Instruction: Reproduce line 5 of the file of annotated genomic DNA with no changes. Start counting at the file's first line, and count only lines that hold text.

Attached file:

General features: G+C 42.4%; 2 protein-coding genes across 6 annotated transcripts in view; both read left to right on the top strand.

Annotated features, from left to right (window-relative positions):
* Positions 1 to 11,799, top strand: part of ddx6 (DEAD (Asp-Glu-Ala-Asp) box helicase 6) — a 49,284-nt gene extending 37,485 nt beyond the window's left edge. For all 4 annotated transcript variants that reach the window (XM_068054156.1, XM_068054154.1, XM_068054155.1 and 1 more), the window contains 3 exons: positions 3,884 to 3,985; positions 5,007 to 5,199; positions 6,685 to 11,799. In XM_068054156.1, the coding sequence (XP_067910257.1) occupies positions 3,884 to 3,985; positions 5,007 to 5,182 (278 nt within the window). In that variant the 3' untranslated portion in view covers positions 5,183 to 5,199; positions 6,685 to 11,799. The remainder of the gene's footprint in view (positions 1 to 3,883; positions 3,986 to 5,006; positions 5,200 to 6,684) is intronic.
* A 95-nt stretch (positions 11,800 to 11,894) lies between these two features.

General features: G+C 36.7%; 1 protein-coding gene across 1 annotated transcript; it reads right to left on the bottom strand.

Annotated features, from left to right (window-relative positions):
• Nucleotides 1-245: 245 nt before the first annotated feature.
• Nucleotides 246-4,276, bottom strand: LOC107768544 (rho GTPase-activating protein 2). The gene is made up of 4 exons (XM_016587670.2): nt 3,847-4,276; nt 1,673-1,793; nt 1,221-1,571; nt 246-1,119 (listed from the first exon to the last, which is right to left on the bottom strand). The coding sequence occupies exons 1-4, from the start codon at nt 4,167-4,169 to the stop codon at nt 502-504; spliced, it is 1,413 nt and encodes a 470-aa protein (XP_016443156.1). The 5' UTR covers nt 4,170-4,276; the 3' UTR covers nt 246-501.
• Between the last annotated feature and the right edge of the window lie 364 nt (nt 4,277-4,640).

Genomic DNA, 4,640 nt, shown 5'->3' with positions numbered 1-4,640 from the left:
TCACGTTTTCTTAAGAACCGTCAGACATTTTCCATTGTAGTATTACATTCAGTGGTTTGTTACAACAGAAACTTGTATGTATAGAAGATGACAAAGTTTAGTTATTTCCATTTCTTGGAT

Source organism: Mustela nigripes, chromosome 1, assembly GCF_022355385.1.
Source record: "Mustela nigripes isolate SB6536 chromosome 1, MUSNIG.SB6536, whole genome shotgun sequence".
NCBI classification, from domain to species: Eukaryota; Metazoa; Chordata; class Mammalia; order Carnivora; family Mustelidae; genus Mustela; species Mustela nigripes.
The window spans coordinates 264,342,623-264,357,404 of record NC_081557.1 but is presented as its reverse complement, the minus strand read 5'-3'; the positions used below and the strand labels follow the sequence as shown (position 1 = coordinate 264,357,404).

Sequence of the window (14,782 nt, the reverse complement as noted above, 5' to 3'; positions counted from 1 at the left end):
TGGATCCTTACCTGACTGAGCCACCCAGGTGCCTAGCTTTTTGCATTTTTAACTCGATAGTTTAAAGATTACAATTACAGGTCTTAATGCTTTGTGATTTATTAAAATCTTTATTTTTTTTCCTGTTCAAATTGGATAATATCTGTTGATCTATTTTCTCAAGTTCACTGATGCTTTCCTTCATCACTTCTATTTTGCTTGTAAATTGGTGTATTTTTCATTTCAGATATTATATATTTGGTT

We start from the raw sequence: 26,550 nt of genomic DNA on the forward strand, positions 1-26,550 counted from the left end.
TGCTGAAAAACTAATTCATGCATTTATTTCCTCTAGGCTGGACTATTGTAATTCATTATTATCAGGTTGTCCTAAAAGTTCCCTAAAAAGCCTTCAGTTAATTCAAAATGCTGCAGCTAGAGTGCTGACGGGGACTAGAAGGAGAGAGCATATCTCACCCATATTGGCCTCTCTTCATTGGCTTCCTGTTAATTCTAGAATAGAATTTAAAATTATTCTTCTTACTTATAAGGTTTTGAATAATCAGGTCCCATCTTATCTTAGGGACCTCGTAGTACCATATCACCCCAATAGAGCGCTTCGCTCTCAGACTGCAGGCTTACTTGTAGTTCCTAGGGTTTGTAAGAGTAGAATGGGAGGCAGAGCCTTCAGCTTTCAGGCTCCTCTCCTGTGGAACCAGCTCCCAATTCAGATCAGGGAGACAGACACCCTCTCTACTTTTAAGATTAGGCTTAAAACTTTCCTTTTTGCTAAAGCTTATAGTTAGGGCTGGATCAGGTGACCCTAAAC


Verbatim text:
General features: G+C 36.7%; 1 protein-coding gene across 1 annotated transcript; it reads right to left on the bottom strand.